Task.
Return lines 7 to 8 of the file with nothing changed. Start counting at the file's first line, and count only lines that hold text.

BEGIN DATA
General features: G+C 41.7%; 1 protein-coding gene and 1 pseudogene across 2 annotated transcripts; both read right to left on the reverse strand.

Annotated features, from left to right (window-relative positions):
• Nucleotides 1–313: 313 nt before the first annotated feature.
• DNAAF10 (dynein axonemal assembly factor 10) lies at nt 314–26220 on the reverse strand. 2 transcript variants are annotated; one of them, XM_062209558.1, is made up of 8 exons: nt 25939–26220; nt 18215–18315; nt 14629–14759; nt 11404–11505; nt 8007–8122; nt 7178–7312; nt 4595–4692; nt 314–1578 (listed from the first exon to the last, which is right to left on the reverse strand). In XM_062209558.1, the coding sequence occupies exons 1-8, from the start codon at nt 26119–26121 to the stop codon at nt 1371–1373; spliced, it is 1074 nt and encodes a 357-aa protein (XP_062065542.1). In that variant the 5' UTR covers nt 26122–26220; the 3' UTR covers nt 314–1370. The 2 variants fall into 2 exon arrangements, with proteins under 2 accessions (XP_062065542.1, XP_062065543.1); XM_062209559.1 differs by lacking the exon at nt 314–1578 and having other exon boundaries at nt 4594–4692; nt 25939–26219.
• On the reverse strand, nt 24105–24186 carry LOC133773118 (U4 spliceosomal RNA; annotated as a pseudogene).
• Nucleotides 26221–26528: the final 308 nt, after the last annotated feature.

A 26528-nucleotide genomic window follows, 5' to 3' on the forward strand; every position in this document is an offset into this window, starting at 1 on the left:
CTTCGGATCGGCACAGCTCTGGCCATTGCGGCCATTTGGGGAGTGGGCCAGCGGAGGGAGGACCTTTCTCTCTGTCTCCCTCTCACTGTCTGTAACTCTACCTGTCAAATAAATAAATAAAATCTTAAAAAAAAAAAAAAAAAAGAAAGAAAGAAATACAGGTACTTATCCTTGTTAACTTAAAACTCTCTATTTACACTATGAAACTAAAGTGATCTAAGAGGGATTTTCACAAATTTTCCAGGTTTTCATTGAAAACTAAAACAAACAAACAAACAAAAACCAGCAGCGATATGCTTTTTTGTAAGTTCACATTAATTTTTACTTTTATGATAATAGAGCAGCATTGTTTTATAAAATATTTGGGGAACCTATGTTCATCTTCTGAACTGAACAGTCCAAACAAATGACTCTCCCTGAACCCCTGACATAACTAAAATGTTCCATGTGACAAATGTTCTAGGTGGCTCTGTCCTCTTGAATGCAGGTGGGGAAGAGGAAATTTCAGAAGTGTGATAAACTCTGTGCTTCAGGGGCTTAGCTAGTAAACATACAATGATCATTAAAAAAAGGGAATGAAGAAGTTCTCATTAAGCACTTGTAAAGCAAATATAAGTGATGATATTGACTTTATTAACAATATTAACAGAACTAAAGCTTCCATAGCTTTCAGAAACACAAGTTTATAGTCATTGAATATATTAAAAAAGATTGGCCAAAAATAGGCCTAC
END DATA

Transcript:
A 26528-nucleotide genomic window follows, 5' to 3' on the forward strand; every position in this document is an offset into this window, starting at 1 on the left:
CTTCGGATCGGCACAGCTCTGGCCATTGCGGCCATTTGGGGAGTGGGCCAGCGGAGGGAGGACCTTTCTCTCTGTCTCCCTCTCACTGTCTGTAACTCTACCTGTCAAATAAATAAATAAAATCTTAAAAAAAAAAAAAAAAAAGAAAGAAAGAAATACAGGTACTTATCCTTGTTAACTTAAAACTCTCTATTTACACTATGAAACTAAAGTGATCTAAGAGGGATTTTCACAAATTTTCCAGGTTTTCATTGAAAACTAAAACAAACAAACAAACAAAAACCAGCAGCGATATGCTTTTTTGTAAGTTCACATTAATTTTTACTTTTATGATAATAGAGCAGCATTGTTTTATAAAATATTTGGGGAACCTATGTTCATCTTCTGAACTGAACAGTCCAAACAAATGACTCTCCCTGAACCCCTGACATAACTAAAATGTTCCATGTGACAAATGTTCTAGGTGGCTCTGTCCTCTTGAATGCAGGTGGGGAAGAGGAAATTTCAGAAGTGTGATAAACTCTGTGCTTCAGGGGCTTAGCTAGTAAACATACAATGATCATTAAAAAAAGGGAATGAAGAAGTTCTCATTAAGCACTTGTAAAGCAAATATAAGTGATGATATTGACTTTATTAACAATATTAACAGAACTAAAGCTTCCATAGCTTTCAGAAACACAAGTTTATAGTCATTGAATATATTAAAAAAGATTGGCCAAAAATAGGCCTAC